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Sommelier A-7

Security Audit

April 4, 2023

Version 1.0.0

Presented by 0xMacro

Table of Contents


This document includes the results of the security audit for Sommelier's smart contract code as found in the section titled ‘Source Code’. The security audit was performed by the Macro security team from March 27, 2023 to March 31, 2023.

The purpose of this audit is to review the source code of certain Sommelier Solidity contracts, and provide feedback on the design, architecture, and quality of the source code with an emphasis on validating the correctness and security of the software in its entirety.

Disclaimer: While Macro’s review is comprehensive and has surfaced some changes that should be made to the source code, this audit should not solely be relied upon for security, as no single audit is guaranteed to catch all possible bugs.

Overall Assessment

The following is an aggregation of issues found by the Macro Audit team:

Severity Count Acknowledged Won't Do Addressed
Critical 2 - - 2
High 2 - - 2
Medium 1 1 - -
Code Quality 1 - - 1
Informational 1 1 - -

Sommelier was quick to respond to these issues.


Our understanding of the specification was based on the following sources:

Source Code

The following source code was reviewed during the audit:

Specifically, we audited the following contracts within this repository:

Contract SHA256








































Issue Descriptions and Recommendations

Click on an issue to jump to it, or scroll down to see them all.

Security Level Reference

We quantify issues in three parts:

  1. The high/medium/low/spec-breaking impact of the issue:
    • How bad things can get (for a vulnerability)
    • The significance of an improvement (for a code quality issue)
    • The amount of gas saved (for a gas optimization)
  2. The high/medium/low likelihood of the issue:
    • How likely is the issue to occur (for a vulnerability)
  3. The overall critical/high/medium/low severity of the issue.

This third part – the severity level – is a summary of how much consideration the client should give to fixing the issue. We assign severity according to the table of guidelines below:

Severity Description

We recommend the client must fix the issue, no matter what, because not fixing would mean significant funds/assets WILL be lost.


We recommend the client must address the issue, no matter what, because not fixing would be very bad, or some funds/assets will be lost, or the code’s behavior is against the provided spec.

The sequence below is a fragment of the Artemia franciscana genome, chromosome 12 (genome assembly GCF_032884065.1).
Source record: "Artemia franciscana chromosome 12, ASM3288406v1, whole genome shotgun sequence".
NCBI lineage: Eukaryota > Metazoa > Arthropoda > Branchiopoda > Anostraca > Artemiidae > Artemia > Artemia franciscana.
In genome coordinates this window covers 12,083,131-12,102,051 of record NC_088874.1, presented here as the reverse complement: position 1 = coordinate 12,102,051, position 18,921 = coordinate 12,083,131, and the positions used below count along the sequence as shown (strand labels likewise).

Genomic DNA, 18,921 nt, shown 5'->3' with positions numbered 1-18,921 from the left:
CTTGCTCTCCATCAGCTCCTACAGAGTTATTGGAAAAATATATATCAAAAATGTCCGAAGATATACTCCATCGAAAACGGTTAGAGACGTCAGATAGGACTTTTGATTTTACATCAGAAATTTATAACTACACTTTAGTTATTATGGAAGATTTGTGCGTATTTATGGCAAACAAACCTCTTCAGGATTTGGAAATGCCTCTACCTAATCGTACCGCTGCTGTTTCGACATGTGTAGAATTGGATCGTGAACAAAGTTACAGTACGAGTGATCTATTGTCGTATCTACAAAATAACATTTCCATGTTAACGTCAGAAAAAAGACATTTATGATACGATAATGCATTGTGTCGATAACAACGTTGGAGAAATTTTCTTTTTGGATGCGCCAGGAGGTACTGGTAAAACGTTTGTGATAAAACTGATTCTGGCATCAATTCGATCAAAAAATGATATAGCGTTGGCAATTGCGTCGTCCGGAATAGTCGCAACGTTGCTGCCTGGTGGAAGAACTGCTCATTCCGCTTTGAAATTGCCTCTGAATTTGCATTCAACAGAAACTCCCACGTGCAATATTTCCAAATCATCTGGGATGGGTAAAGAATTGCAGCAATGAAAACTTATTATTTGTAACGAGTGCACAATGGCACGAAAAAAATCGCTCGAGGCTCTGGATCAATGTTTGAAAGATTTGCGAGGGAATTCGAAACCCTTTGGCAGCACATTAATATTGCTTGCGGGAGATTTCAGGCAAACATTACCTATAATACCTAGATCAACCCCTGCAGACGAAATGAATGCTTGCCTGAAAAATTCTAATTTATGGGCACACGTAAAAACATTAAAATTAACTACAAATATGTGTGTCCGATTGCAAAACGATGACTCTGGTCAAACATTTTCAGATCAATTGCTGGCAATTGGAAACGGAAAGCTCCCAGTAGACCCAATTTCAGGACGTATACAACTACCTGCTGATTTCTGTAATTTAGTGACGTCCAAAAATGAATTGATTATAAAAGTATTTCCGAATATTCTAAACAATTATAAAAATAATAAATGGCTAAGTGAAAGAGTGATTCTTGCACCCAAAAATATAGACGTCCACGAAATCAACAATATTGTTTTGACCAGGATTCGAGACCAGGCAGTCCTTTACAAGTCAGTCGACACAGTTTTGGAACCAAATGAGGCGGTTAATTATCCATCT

We recommend the client to seriously consider fixing the issue, as the implications of not fixing the issue are severe enough to impact the project significantly, albiet not in an existential manner.


The risk is small, unlikely, or may not relevant to the project in a meaningful way.

Whether or not the project wants to develop a fix is up to the goals and needs of the project.

Code Quality

The issue identified does not pose any obvious risk, but fixing could improve overall code quality, on-chain composability, developer ergonomics, or even certain aspects of protocol design.


Warnings and things to keep in mind when operating the protocol. No immediate action required.

Gas Optimizations

The presented optimization suggestion would save an amount of gas significant enough, in our opinion, to be worth the development cost of implementing it.

Issue Details


Cellar can be drained by the multisig using a malicious priceRouter

Trust Model

In Registry.sol's setAddress(), the owner of the registry can set the address of the priceRouter. This priceRouter address is queried by each cellar and used to determine the price of each of its positions to determine the total asset value.

However, if the registry’s multisig is compromised, or the owners collude, they can set the price router address to be a malicious contract that inflates the value of a cellars assets, allowing them to withdraw all the cellars assets with minimal investment and setup.

Remediations to Consider

  • Each cellar should cache the price router address retrieved from the registry on deployment.
  • Add a function callable by governance that updates the cached price router address if the registry updates it. This ensures both the multisig and the governance need to be compromised before funds can be drained, offering more protection of cellars funds.

Approvals are not revoked leading to drained funds

Trust Model

In BaseAdaptor.sol's oracleSwap(), the cellar gives approval for a set asset to the swapRouter address provided by the registry and calls swap() on it.

PriceRouter priceRouter = PriceRouter(
// Approve swap router to swap assets.
assetIn.safeApprove(address(swapRouter), amountIn);
// Perform swap.
amountOut = swapRouter.swap(exchange, params, address(this), assetIn, assetOut);

As in the prior issue, the multisig can use setAddress() on Registry.sol to set the address of the swap router to be a malicious contract. In order to get around a cellar's callOnAdaptor's allowedRebalanceDeviation checks, the malicious swapRouter contract can implement the same swap interface, and return the expected values, but approvals to this contract are never revoked so it doesn't have to make any state changes, as it will maintain approvals after the transaction completes. Then in a separate transaction, the malicious contract can use these approvals to transfer the approved assets from the cellar.

Remediations to Consider

Revoke approvals given to the swapRouter after the swap and either

  • Set the swapRouter address as a constant so it cannot be maliciously changed.
  • Remove the swapping functionality from the baseRouter and turn it into a separate adaptor.

Protocol fees can be stolen by the registry multisig

Trust Model

In FeesAndReserves.sol's sendFees(), platform fees are sent to the gravity bridge address, retrieved by the registry, and sendToCosmos() is called with the feesDistributor address, also retrieved by the registry. Both these addresses can be changed in the registry by the multisig wallet, and can be done maliciously to steal all cellars platform fees.

Remediations to Consider

The gravityBridge and feesDistributor addresses are unlikely to change, so storing them in the FeesAndReserves contract, or as a constant in the Registry contract will prevent them from being changed maliciously.